Remembering Professor Emeritus Harrison Morton: 1938–2020
Professor Emeritus Harrison (Harry) L. Morton, whose teaching and research focused on tree diseases, died October 13, 2020, at the age of 81. An avid outdoorsman, Morton loved fishing and was in a group that fished on the Au Sable River and Viking Lake. He also enjoyed playing poker and was a member of the faculty poker club at SEAS during the 1970s and 1980s.
A native of Minnesota, Morton received his BS, MS, and PhD degrees from the University of Minnesota. He joined the University of Michigan as an assistant professor of forest pathology in 1966 and was promoted to associate professor in 1969 and professor of forest pathology in 1978. During his tenure at SEAS, Morton served as chair of the forestry department and chair of the fisheries, forestry, and wildlife program, and was an associate dean and interim dean. He retired from SEAS on October 31, 2000.
“I found him to be always outgoing and helpful, including during his stints in the School’s administration,” said Professor Emeritus John R. Bassett. “He didn’t have a pretentious bone in his body. Harry was one of the cogs that made working at U-M such an enjoyable experience for me.”
Morton taught introductory and advanced forest pathology courses to students interested in forest production and tree health. He also introduced an undergraduate course in urban forestry, encouraging many students to pursue professional careers with municipalities and the green industry. With a basic interest in microbiology, Morton’s research involved tdecay. Particularly interested in Michigan Christmas trees, he described new major foliage diseases on Douglas-firs and unraveled the biology and then disease control using chemical, cultural, and genetic resistance techniques.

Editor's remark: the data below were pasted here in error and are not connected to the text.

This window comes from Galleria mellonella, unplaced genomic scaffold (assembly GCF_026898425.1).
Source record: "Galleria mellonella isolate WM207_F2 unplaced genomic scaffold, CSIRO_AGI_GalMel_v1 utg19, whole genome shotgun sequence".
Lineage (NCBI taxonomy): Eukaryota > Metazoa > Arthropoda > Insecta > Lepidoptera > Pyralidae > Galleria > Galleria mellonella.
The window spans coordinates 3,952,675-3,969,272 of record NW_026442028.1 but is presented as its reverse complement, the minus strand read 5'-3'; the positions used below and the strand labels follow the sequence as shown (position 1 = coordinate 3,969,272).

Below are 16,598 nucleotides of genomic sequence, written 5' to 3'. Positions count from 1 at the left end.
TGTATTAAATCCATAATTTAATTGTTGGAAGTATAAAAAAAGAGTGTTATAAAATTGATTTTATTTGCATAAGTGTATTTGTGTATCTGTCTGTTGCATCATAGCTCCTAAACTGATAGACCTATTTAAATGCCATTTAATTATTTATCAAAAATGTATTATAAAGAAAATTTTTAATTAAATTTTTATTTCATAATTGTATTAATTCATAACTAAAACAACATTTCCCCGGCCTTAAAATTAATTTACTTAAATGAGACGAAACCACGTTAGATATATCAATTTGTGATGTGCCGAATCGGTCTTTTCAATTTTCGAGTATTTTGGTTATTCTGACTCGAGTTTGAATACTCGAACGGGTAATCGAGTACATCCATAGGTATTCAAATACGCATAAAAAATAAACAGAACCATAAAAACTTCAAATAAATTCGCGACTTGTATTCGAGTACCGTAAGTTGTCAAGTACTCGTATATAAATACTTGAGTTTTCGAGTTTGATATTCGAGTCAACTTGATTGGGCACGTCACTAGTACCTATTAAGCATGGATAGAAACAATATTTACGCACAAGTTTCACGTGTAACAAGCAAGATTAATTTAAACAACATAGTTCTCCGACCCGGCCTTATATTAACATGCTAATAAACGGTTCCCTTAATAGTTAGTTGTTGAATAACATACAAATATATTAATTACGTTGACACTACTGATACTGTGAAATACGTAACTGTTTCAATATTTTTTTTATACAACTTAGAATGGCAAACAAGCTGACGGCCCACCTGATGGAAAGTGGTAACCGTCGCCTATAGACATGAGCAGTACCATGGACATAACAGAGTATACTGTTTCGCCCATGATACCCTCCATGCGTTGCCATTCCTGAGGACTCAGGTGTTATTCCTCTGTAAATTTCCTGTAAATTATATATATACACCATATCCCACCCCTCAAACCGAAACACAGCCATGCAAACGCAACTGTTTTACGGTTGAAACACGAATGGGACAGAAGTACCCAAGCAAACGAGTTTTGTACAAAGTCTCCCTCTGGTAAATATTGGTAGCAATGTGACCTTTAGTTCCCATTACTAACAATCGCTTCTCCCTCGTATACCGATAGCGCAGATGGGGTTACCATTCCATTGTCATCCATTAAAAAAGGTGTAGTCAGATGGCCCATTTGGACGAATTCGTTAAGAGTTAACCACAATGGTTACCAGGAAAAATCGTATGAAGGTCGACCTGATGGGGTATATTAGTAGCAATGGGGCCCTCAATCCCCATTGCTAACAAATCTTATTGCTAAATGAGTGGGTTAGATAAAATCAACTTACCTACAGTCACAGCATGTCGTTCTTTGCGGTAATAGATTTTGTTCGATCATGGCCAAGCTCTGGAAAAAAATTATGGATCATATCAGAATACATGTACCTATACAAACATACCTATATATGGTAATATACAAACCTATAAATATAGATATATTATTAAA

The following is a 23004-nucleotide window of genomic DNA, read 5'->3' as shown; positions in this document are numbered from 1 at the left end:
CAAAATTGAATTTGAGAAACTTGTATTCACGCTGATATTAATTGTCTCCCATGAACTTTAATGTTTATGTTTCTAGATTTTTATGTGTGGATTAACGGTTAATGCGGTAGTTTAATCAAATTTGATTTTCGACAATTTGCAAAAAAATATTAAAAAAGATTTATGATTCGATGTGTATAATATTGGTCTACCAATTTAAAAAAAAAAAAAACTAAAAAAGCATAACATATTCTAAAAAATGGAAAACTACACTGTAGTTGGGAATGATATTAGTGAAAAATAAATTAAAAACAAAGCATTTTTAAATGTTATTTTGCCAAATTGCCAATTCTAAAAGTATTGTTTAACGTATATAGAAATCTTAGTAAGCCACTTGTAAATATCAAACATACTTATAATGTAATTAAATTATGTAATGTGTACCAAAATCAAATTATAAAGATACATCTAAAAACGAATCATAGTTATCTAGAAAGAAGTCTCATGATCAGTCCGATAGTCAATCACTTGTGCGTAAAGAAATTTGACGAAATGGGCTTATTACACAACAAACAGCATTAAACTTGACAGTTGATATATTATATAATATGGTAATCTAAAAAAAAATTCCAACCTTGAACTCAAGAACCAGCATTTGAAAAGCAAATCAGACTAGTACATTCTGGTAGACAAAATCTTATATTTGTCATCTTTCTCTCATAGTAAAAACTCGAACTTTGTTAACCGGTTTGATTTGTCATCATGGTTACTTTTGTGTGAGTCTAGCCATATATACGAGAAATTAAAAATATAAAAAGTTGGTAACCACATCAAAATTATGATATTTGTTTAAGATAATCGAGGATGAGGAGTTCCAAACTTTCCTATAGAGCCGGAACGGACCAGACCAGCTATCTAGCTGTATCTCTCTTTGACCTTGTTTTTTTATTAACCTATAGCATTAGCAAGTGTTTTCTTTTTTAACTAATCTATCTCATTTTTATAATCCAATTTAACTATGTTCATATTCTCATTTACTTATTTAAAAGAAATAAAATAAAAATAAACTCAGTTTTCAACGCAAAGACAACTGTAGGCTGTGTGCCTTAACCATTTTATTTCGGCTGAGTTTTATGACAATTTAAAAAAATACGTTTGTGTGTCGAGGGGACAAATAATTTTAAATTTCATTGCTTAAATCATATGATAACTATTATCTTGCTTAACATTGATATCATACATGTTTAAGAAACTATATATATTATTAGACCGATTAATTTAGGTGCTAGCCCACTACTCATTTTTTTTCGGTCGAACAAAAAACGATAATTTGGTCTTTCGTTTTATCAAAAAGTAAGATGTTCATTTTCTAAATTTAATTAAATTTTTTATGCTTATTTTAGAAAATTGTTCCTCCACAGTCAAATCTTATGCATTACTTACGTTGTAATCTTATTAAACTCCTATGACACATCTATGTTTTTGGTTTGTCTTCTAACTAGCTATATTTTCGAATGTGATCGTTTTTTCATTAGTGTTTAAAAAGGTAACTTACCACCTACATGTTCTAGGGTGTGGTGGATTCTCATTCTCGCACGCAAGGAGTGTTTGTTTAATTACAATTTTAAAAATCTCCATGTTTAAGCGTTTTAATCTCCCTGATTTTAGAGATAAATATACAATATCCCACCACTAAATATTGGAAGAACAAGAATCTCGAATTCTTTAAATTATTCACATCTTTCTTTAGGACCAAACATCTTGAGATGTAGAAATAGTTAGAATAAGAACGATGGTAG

Morton also served as director of Nichols Arboretum from 1986 to 1999. In this role, he initiated major programs in support of student research and established a Friends group, a newsletter, and a volunteer docent organization. Through his leadership, funds were raised to move the historic Burnham House to the Arb, where it now functions as the Reader Educational Center and home for Arboretum staff. Within the community, Professor Morton instituted Ann Arbor’s “tree clinics” and lent his professional expertise to homeowners, U-M staff, the Michigan Forestry and Park Association, and the legal profession in the areas of liability and valuation.
“Harry transformed the Arb into a community resource for both the University and the region,” said current director Bob Grese, Professor Emeritus of Environment and Sustainability. “During his tenure, collections were surveyed and mapped for the first time in years, and he moved the Arb administratively out of the School of Natural Resources and Environment (now SEAS) to the Provost’s Office, thus recognizing its value as one of the University's ‘public museums.’ I always felt fortunate to follow his tenure as director with the ability to build on many of the things he started. I never understood how he could accomplish so much with an appointment as director that was a minimal part of his time while he also served as associate dean.”
Read more about Professor Morton’s life in his obituary on Mlive.